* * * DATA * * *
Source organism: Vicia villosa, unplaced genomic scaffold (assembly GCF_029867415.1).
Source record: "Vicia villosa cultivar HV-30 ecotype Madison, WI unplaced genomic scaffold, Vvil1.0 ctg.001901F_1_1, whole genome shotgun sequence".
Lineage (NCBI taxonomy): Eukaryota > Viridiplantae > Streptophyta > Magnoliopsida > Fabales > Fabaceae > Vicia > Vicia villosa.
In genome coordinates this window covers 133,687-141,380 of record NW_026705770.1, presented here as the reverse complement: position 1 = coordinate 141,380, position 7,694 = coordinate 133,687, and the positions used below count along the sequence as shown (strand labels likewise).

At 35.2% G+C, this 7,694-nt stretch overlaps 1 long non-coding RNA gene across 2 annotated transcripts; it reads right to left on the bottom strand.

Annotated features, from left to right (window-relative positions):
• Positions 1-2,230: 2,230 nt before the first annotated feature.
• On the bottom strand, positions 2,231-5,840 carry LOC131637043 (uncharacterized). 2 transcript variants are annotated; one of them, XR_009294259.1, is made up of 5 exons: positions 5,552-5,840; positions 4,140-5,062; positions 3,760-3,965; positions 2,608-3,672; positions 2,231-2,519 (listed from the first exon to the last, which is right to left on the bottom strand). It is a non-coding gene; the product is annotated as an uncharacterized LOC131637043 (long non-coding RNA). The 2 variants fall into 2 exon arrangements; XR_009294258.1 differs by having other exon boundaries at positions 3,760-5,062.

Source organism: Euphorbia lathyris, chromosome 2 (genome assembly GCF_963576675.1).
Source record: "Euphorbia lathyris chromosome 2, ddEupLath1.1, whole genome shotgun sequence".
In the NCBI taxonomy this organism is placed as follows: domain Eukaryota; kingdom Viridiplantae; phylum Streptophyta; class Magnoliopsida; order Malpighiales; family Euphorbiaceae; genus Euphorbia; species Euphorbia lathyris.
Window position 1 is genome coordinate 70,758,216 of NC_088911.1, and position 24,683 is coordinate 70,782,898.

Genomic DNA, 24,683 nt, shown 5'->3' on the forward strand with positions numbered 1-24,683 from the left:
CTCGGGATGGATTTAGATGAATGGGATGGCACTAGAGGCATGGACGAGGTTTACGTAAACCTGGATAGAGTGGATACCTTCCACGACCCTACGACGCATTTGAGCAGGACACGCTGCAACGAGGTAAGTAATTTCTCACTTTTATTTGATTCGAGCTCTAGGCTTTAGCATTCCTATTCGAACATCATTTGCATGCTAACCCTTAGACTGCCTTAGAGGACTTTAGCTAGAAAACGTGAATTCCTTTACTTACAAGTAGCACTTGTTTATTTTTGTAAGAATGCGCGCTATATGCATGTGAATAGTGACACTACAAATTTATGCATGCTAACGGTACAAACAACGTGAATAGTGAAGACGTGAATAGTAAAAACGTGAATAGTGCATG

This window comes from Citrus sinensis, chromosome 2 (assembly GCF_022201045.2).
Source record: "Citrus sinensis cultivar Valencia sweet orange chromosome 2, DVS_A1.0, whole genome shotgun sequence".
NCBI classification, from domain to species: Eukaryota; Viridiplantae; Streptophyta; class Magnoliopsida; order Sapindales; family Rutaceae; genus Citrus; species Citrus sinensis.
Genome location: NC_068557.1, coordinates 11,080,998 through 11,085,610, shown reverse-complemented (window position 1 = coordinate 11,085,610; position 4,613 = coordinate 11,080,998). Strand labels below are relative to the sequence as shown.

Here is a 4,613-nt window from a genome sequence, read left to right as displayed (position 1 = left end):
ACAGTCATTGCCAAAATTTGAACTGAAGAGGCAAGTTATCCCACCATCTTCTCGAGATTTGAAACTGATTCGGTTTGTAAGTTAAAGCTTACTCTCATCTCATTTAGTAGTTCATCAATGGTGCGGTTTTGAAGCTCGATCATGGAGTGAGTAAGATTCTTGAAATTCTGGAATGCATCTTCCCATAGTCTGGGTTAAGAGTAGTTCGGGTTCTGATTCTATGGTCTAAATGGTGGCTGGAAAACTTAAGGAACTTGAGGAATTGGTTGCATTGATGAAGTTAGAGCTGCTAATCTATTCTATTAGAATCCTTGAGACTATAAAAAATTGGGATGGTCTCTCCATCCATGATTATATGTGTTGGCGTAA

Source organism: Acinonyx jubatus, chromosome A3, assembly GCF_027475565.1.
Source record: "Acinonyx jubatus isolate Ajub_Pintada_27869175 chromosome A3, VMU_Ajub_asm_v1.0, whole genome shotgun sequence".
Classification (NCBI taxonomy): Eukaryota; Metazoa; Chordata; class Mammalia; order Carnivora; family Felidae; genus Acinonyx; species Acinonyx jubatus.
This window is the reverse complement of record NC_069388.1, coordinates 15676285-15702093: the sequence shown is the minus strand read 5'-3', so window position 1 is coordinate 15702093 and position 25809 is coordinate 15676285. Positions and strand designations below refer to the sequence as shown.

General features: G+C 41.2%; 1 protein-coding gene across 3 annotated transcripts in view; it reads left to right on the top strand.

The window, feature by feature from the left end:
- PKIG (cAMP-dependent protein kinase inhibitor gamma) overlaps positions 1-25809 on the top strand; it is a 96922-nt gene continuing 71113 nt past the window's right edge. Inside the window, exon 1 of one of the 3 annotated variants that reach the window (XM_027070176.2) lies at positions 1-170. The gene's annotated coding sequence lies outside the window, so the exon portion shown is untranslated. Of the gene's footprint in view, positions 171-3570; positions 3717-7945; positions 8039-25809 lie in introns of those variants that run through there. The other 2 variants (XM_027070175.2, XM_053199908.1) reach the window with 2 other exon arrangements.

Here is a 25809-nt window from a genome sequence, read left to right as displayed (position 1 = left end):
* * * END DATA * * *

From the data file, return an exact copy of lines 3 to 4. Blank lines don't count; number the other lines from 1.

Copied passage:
Lineage (NCBI taxonomy): Eukaryota > Viridiplantae > Streptophyta > Magnoliopsida > Fabales > Fabaceae > Vicia > Vicia villosa.
In genome coordinates this window covers 133,687-141,380 of record NW_026705770.1, presented here as the reverse complement: position 1 = coordinate 141,380, position 7,694 = coordinate 133,687, and the positions used below count along the sequence as shown (strand labels likewise).